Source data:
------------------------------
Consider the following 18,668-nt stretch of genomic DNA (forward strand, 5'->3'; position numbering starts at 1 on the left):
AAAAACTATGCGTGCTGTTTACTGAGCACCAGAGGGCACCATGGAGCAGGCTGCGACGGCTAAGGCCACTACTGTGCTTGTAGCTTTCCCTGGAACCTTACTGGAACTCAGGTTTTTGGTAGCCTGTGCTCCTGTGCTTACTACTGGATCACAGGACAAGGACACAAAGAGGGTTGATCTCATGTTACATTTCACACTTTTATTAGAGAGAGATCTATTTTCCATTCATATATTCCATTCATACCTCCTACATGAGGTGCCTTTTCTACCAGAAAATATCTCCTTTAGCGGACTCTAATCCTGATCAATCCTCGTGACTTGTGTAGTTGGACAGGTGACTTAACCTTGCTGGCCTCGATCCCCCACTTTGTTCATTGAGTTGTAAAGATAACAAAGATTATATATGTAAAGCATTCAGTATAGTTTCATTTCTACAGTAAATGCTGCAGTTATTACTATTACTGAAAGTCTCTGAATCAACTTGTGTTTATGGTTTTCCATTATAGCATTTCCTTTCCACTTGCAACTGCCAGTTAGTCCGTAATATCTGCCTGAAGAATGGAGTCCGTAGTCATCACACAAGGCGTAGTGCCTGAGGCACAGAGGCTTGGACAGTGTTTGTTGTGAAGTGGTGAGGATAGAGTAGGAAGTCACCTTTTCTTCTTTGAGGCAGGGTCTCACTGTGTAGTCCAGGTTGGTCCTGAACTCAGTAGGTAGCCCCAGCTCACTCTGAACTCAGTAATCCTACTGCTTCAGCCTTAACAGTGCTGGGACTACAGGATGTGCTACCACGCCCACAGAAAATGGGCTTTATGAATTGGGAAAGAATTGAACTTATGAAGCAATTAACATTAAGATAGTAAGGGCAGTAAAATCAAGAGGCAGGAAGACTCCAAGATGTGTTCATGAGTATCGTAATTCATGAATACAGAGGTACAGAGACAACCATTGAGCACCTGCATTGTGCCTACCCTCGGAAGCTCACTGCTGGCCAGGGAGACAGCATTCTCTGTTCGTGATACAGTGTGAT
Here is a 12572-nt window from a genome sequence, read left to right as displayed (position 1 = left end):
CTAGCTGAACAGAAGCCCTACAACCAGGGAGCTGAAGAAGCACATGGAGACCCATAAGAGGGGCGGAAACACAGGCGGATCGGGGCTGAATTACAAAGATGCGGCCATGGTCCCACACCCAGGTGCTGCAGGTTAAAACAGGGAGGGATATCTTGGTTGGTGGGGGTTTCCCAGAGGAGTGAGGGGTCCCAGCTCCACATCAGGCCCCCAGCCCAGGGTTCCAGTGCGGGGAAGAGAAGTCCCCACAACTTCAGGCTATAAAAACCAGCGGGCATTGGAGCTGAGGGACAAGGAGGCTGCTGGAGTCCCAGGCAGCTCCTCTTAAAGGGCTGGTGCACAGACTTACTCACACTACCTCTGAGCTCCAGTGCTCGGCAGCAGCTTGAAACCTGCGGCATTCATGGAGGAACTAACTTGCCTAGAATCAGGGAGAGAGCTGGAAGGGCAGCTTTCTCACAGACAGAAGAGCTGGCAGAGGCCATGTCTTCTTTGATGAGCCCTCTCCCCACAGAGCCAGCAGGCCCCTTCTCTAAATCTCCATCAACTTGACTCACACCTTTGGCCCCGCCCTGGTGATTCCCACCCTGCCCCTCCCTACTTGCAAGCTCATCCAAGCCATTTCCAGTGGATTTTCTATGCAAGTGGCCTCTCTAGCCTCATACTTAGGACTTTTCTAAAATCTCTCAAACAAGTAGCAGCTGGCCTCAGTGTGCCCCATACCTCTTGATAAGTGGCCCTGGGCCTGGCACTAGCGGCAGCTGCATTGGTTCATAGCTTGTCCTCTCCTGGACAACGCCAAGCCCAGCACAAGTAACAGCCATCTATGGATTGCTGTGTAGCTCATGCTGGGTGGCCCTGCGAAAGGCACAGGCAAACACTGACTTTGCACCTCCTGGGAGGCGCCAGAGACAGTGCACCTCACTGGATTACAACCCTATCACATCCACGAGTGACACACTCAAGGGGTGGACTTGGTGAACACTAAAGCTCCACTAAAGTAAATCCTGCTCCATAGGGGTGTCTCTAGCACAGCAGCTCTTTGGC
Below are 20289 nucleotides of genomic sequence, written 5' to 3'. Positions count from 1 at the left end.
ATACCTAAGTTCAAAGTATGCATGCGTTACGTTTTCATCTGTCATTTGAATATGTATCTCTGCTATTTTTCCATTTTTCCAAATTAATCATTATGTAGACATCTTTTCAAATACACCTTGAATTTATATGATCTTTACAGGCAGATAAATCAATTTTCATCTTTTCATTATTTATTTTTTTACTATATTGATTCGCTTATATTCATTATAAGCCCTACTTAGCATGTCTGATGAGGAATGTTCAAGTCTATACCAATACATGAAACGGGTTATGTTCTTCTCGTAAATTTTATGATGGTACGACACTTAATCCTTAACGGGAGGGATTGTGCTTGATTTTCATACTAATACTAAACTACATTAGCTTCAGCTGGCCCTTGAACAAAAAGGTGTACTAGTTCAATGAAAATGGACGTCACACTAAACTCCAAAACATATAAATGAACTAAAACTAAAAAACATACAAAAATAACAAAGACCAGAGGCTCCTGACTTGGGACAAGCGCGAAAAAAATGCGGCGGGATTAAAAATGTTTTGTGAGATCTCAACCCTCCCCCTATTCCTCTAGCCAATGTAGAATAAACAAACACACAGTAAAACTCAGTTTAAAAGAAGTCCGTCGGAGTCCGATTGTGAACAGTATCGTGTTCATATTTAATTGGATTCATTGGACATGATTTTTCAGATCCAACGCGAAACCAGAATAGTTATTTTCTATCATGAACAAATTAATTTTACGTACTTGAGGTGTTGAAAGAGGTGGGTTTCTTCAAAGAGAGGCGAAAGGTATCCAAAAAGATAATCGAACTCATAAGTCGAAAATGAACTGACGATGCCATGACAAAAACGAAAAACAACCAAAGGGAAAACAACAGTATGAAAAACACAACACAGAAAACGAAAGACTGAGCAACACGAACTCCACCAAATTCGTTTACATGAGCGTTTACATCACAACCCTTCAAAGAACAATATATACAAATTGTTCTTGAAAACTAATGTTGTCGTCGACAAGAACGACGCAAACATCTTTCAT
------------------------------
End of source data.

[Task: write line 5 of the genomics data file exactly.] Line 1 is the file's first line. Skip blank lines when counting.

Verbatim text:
Below are 20289 nucleotides of genomic sequence, written 5' to 3'. Positions count from 1 at the left end.